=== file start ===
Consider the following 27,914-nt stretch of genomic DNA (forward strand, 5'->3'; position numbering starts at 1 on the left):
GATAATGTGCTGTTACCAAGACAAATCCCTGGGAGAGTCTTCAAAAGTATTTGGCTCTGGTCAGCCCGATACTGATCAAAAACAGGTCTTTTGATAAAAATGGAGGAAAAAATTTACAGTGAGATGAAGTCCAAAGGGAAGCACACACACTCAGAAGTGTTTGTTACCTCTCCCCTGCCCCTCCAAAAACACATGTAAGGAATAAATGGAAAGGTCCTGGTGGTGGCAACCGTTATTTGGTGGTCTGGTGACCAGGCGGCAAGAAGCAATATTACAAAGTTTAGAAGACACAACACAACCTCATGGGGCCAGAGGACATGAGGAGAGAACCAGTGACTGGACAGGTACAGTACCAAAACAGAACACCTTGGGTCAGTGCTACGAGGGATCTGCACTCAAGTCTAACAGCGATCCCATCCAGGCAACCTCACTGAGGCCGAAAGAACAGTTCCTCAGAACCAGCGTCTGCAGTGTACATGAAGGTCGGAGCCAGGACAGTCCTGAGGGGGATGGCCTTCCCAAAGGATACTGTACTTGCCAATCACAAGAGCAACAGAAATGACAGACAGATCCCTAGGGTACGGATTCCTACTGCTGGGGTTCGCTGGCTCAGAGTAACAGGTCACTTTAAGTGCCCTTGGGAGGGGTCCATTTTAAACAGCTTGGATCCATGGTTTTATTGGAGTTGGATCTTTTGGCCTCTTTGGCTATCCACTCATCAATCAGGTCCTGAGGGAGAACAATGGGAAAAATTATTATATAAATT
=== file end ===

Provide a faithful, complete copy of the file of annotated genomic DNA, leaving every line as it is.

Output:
Consider the following 27,914-nt stretch of genomic DNA (forward strand, 5'->3'; position numbering starts at 1 on the left):
GATAATGTGCTGTTACCAAGACAAATCCCTGGGAGAGTCTTCAAAAGTATTTGGCTCTGGTCAGCCCGATACTGATCAAAAACAGGTCTTTTGATAAAAATGGAGGAAAAAATTTACAGTGAGATGAAGTCCAAAGGGAAGCACACACACTCAGAAGTGTTTGTTACCTCTCCCCTGCCCCTCCAAAAACACATGTAAGGAATAAATGGAAAGGTCCTGGTGGTGGCAACCGTTATTTGGTGGTCTGGTGACCAGGCGGCAAGAAGCAATATTACAAAGTTTAGAAGACACAACACAACCTCATGGGGCCAGAGGACATGAGGAGAGAACCAGTGACTGGACAGGTACAGTACCAAAACAGAACACCTTGGGTCAGTGCTACGAGGGATCTGCACTCAAGTCTAACAGCGATCCCATCCAGGCAACCTCACTGAGGCCGAAAGAACAGTTCCTCAGAACCAGCGTCTGCAGTGTACATGAAGGTCGGAGCCAGGACAGTCCTGAGGGGGATGGCCTTCCCAAAGGATACTGTACTTGCCAATCACAAGAGCAACAGAAATGACAGACAGATCCCTAGGGTACGGATTCCTACTGCTGGGGTTCGCTGGCTCAGAGTAACAGGTCACTTTAAGTGCCCTTGGGAGGGGTCCATTTTAAACAGCTTGGATCCATGGTTTTATTGGAGTTGGATCTTTTGGCCTCTTTGGCTATCCACTCATCAATCAGGTCCTGAGGGAGAACAATGGGAAAAATTATTATATAAATT